By shining a light on nationally recognized achievement, winners of The American Prize receive world-class bragging rights to use in promotion right at home. “If The American Prize helps build careers, or contributes to local pride, or assists with increasing the audience for an artist or ensemble, builds the donor base, or stimulates opportunities or recruitment for winning artists and ensembles, then we have fulfilled our mission,” Katz said.
The American Prize is administered by Hat City Music Theater, Inc., a 501(c)3 non-profit performing arts organization based in Danbury, Connecticut.
For more information about the competitions, please visit the website: www.theamericanprize.org.
About NEMPAC and the OPERA PROJECT:
The North End Music & Performing Arts Center (NEMPAC) is a 501(c)(3) non-profit community arts organization operating out of the heart of the North End and surrounding communities in Boston. Founded in 2001, NEMPAC has enriched Boston’s North End Waterfront and local neighborhoods through quality, accessible music education and performing arts programs. As we continue to grow as a Performing Arts Center, we continue to ensure we are engaging our audiences with creative, quality, and innovative programming.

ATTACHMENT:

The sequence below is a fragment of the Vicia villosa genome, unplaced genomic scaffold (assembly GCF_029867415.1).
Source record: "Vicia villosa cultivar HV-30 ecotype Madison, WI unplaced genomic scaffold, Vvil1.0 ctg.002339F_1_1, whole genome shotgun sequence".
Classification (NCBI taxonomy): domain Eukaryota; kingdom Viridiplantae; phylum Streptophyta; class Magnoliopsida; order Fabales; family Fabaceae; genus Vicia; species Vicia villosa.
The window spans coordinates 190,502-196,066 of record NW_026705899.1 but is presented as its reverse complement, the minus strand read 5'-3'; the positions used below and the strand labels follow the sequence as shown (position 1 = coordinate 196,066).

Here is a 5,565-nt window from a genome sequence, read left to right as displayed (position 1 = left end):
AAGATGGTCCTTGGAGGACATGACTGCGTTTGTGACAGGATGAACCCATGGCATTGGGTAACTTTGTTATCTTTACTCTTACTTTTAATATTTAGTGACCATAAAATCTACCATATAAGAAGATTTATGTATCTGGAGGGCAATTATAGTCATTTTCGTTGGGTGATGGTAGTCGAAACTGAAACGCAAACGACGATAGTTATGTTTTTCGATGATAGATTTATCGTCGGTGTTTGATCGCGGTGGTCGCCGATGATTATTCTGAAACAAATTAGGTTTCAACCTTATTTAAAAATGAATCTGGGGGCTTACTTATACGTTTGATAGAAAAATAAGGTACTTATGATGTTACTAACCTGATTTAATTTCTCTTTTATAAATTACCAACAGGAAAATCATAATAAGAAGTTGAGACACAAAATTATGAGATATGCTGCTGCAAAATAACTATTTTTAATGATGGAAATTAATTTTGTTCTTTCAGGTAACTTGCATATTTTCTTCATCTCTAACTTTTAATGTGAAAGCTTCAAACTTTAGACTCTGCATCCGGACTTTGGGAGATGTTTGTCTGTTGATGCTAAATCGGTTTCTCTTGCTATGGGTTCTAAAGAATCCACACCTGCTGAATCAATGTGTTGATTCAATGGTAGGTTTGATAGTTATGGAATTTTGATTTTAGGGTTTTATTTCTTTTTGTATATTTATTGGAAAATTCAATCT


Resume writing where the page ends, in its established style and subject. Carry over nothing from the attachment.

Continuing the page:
The NEMPAC Opera Project was founded in 2011 with a mission to serve Boston’s artistic community of singers, instrumentalists and artistic staff, as well as the general public by providing affordable opera in urban Boston. This initiative produces operas that excite audiences, artists, and the greater community of Boston.
The New England Repertory Orchestra (NERO) project is an endeavor that hopes to provide professional training experiences for students and recent graduates in the Boston area. NERO was recently recognized as the 2014 Third Prize winner of The American Prize in Orchestral Performance – college/university division. Initiated in the fall of 2010, the project aims to provide young musicians with invaluable opportunities to gain experience and engage in a vibrant professional networking environment.
NERO’s repertoire strives toward wholesome diversity in style, genre, and ensemble size. The repertoire has ranged from ambitious symphonic works to large-scale collaborations to intimate chamber works. Its unique opportunities have attracted and retained over 300 young musicians and 30 soloists.
For more information, please visit their website.